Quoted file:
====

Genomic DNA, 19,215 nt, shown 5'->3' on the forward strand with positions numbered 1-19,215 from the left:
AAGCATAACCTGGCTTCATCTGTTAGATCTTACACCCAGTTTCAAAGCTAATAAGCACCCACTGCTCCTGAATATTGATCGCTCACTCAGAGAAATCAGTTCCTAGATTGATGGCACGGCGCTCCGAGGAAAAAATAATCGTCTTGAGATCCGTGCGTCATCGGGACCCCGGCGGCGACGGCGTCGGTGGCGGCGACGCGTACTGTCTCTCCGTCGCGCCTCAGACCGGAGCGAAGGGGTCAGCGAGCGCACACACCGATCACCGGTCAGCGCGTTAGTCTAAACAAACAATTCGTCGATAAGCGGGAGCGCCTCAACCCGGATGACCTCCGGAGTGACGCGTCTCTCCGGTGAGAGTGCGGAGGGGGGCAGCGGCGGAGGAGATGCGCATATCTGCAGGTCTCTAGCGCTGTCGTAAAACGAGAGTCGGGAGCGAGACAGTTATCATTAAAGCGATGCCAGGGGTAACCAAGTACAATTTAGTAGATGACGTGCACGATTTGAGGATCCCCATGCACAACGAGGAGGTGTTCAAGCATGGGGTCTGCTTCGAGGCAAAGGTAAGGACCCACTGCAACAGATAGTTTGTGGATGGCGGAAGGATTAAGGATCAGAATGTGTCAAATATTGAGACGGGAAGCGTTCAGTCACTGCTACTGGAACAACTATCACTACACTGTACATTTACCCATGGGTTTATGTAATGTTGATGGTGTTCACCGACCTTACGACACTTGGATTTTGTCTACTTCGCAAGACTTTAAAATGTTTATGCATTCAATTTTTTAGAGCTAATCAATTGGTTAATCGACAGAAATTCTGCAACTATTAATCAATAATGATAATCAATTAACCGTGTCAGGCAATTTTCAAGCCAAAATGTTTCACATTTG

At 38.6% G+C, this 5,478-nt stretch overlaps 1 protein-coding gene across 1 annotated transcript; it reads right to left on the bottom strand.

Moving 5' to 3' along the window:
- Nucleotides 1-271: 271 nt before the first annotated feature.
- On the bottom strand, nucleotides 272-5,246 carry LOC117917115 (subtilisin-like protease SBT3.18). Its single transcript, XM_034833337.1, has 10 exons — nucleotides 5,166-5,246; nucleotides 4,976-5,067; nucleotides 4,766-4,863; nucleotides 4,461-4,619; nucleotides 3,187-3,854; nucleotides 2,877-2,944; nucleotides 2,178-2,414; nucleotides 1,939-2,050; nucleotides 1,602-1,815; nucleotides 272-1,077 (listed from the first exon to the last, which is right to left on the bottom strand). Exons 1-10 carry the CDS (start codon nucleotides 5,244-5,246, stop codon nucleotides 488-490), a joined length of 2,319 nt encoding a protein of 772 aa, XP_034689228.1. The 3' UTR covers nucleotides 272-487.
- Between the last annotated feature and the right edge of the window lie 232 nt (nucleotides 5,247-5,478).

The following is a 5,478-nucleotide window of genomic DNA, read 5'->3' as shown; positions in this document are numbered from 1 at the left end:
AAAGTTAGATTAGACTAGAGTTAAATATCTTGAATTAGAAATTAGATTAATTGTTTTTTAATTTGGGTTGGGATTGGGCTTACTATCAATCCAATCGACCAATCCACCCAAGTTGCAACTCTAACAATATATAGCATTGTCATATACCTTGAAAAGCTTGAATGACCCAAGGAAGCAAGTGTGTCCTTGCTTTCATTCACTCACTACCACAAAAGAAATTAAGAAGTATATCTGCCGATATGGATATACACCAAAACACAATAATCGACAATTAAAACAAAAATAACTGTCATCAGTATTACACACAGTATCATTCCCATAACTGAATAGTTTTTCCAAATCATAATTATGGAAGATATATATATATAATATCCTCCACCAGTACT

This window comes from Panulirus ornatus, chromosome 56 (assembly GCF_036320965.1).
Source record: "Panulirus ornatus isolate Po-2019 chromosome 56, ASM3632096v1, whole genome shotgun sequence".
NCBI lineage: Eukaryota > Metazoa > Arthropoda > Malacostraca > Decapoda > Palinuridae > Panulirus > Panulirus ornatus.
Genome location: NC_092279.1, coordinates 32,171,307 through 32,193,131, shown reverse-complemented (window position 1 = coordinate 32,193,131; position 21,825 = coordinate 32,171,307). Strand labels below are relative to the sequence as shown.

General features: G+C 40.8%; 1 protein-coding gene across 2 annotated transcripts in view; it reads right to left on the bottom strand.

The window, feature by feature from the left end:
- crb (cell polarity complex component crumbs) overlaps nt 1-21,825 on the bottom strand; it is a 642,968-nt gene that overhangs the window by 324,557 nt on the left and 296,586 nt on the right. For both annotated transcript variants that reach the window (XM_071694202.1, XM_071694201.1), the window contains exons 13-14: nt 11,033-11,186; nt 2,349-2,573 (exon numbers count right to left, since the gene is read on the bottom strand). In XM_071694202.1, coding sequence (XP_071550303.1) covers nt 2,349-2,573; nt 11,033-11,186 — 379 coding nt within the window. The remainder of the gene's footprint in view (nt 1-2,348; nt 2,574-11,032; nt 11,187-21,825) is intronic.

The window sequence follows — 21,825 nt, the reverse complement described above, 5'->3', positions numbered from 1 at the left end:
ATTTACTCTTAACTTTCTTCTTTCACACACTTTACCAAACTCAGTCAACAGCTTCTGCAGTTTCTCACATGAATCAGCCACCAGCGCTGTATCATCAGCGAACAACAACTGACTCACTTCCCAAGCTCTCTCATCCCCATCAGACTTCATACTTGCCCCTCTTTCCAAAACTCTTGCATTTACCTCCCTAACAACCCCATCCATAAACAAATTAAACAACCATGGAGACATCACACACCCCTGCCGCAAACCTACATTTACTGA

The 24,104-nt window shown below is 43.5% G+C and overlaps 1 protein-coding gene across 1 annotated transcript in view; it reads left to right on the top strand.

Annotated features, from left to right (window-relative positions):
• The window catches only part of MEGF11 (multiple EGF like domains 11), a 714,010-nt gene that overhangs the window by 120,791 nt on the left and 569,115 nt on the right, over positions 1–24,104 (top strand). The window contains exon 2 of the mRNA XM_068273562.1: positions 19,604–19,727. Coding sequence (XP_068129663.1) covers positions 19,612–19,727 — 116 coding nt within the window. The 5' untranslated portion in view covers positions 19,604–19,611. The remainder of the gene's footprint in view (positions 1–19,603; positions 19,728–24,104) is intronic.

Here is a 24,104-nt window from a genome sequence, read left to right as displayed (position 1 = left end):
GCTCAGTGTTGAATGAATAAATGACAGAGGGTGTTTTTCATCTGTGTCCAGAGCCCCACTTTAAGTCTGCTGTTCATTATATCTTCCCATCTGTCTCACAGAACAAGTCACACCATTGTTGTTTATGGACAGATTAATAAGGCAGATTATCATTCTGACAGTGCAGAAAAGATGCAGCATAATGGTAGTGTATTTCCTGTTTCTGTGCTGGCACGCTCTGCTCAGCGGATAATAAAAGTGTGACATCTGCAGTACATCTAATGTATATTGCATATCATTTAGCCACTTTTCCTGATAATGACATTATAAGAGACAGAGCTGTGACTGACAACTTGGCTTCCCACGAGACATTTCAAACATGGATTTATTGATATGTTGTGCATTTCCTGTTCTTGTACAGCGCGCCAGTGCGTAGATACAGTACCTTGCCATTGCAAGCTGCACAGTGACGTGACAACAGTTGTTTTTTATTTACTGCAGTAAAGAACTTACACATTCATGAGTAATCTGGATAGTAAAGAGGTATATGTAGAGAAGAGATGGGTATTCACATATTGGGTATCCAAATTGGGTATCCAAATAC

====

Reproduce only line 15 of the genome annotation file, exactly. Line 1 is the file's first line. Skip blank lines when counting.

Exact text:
The window, feature by feature from the left end: